Thursday, November 18, 2010

Journal of the Pilgrim Fathers a Reason to Give Thanks

by Cokie Anderson

Title page and frontispiece of the Golden Cockerel Press Pilgrim Fathers (1939)

In Pertelote, the bibliography of the Golden Cockerel Press from October 1936 - April 1943, the partners of the press express their surprise that this account of the Pilgrims' journey to America and their subsequent travails there, "printed from an exceedingly rare volume [from 1622] in the British Museum, did not attract more attention among our American patrons. We know them to be interested in history: must it only be history other than their own?"

The text here was edited by Theodore Besterman (1904-76), an interesting character described by the Dictionary of National Biography (DNB) as a "psychical researcher and bibliographer," not a combination one sees every day. Born in Poland, he grew up in Britain, and claimed to have educated himself at the British Museum Library. He was interested in psychic phenomena, and from 1927-35 he served as the investigating officer for the Society for Psychical Research, where his sometimes critical writings on the subject of mediums and spiritualism caused the Society's most prominent adherent, Sir Arthur Conan Doyle, to resign in protest. In the 1930s, he devoted himself more wholeheartedly to bibliography, lecturing on the subject at the London School of Librarianship and penning the classic The Beginnings of Systematic Bibliography (1935).

Besterman's interest in American history, familiarity with the collections of the British Library, and participation in the private press movement (he had a short-lived press of his own, the Guyon House Press, which was destroyed in the air raids of 1940) made him a ideal choice to edit this 140th publication by the Golden Cockerel Press. Founded in 1920 with the intention to print fine editions of important well-known books as well as new literary works of merit from young authors, the Golden Cockerel Press was purchased in 1924 by the illustrator and wood-engraver Robert Gibbings. "Under his direction," says press historian Roderick Cave, the press was "transformed into the principal vehicle for the renaissance of wood-engraved book illustration that took place in the years between the wars."

One of Geoffrey Wales' striking illustrations

The wood engravings in Pilgrim Fathers are by Geoffrey Wales, an art teacher pleased to accept a low fee in order to have his illustrations published. Cave describes them as very much in keeping with the subject matter and the typeface (Poliphilus) chosen for the book, being "deliberately 'rough' and chapbook-like." Gibbings and his partners felt that this was "one of the nicest books we have ever made--agreeable in its proportions, tasteful binding, beautiful paper, elegant typography, and exceptionally pleasant and dextrous engravings, all harmonizing with the charming content."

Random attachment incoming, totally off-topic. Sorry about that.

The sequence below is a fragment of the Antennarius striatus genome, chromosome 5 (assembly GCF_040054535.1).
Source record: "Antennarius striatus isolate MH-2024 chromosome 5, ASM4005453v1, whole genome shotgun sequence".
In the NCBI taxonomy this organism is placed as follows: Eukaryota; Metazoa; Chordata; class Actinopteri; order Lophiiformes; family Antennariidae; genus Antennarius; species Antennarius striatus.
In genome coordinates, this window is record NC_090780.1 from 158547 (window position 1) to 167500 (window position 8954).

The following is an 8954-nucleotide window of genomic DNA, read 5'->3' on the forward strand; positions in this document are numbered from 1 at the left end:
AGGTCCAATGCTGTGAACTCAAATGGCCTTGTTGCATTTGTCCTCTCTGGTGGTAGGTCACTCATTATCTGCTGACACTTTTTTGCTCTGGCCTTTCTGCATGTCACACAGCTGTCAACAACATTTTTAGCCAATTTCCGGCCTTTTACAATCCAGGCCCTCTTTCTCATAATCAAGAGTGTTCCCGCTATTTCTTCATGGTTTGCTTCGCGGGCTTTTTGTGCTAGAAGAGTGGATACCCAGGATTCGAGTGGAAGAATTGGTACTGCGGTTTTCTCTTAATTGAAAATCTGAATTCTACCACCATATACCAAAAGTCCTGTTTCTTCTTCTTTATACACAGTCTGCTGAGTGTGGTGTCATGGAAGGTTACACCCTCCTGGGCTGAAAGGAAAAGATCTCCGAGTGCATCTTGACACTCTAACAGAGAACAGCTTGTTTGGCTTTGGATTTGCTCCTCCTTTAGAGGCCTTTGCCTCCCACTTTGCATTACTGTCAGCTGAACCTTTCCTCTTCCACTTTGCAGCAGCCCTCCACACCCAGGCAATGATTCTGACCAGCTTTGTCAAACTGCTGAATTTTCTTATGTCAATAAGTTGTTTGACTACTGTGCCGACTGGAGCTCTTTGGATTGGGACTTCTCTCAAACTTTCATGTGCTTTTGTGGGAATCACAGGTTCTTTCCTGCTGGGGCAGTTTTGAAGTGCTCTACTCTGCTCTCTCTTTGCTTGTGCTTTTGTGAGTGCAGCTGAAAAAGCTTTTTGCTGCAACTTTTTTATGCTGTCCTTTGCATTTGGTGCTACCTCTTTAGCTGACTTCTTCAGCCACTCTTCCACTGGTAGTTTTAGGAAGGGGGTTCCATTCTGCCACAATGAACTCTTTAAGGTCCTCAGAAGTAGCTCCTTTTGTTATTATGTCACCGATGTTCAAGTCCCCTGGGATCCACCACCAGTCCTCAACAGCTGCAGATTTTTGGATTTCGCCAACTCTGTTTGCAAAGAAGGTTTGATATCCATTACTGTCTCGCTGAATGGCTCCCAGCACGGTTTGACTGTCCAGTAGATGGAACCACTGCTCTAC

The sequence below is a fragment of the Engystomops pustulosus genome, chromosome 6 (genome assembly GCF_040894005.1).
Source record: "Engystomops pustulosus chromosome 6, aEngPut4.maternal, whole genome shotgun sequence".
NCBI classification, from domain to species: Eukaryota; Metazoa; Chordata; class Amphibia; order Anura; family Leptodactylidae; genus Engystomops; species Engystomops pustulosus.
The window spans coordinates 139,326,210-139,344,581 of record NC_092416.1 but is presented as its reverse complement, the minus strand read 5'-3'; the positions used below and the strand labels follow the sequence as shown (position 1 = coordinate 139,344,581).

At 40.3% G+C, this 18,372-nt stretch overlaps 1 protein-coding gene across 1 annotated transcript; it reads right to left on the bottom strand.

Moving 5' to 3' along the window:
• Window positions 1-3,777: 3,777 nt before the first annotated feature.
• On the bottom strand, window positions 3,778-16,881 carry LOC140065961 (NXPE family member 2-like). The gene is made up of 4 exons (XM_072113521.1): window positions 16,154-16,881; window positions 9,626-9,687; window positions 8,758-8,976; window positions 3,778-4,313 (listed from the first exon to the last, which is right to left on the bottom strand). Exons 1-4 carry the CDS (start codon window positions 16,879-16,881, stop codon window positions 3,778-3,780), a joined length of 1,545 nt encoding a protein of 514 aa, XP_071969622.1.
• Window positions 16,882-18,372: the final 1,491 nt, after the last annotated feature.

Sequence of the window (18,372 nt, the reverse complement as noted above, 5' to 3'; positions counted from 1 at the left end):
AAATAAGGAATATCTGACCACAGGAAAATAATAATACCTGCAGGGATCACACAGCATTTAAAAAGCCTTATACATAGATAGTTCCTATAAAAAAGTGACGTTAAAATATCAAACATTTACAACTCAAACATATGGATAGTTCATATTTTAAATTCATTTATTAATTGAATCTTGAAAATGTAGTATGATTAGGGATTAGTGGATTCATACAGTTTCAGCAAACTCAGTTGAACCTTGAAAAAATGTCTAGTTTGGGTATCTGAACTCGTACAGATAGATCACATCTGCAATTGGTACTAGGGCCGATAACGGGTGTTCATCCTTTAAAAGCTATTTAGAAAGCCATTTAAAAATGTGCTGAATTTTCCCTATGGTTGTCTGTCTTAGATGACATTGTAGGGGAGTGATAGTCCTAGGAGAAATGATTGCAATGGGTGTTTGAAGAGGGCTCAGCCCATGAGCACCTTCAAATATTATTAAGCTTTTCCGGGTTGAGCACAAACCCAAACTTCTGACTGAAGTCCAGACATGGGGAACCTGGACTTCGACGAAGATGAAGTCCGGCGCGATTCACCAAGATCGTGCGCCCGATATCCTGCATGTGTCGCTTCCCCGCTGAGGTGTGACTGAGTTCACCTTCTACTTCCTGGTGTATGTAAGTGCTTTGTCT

Denise Lubett's cartographic binding for Pilgrim Fathers

In the copy shown here, the original black morocco-backed paper baords have been replaced by a striking binding that at first glance does not seem to be pictorial; however, upon closer inspection, the clever tan-on-gray-green design presents a clear, if stylized, resemblance to the coastline of Massachusetts, at least as it was understood by the Dutch mapmakers of the first half of the 17th century. The area depicted comprises the coastline from Cape Cod northward through Boston into the southern portion of Maine, and the cartographical delineation corresponds to Blaeu's "Nova Belgica et Anglia Nova," which first appeared in 1635. It is the work of Denise Lubett, who studied bookbinding under John Corderoy at Camberwell School of Arts and Crafts and at the London College of Printing. She set up her own binderies in England and France in 1966. More restrained that Lubett's usual colorful and flamboyant work, this unusual cartographic binding is an excellent match to the design and spirit of the contents.

This book represents some of the things I am most thankful for in this season of gratitude: fine printing, private presses that preserve that art and craft, beautiful bindings and the artisans who create them, people who love books, and last but far from least, the country that emerged from those pilgrims' original quest for freedom.

Happy Thanksgiving.


Besterman, Theodore. The Pilgrim Fathers. (Golden Cockerel Press, 1939) 254 x 165 mm. (10 x 6 1/2").3 p.l. (including the frontispiece), 7-87, [1] pp., [1] leaf (blank). One of 300 copies. With eight woodcuts by Geoffrey Wales. Pertelote 140; Cave & Manson 140 and pp. 147-49.

All images courtesy of Phillip J. Pirages Fine Books & Manuscripts.

No comments:

Post a Comment

Subscribe to BOOKTRYST by Email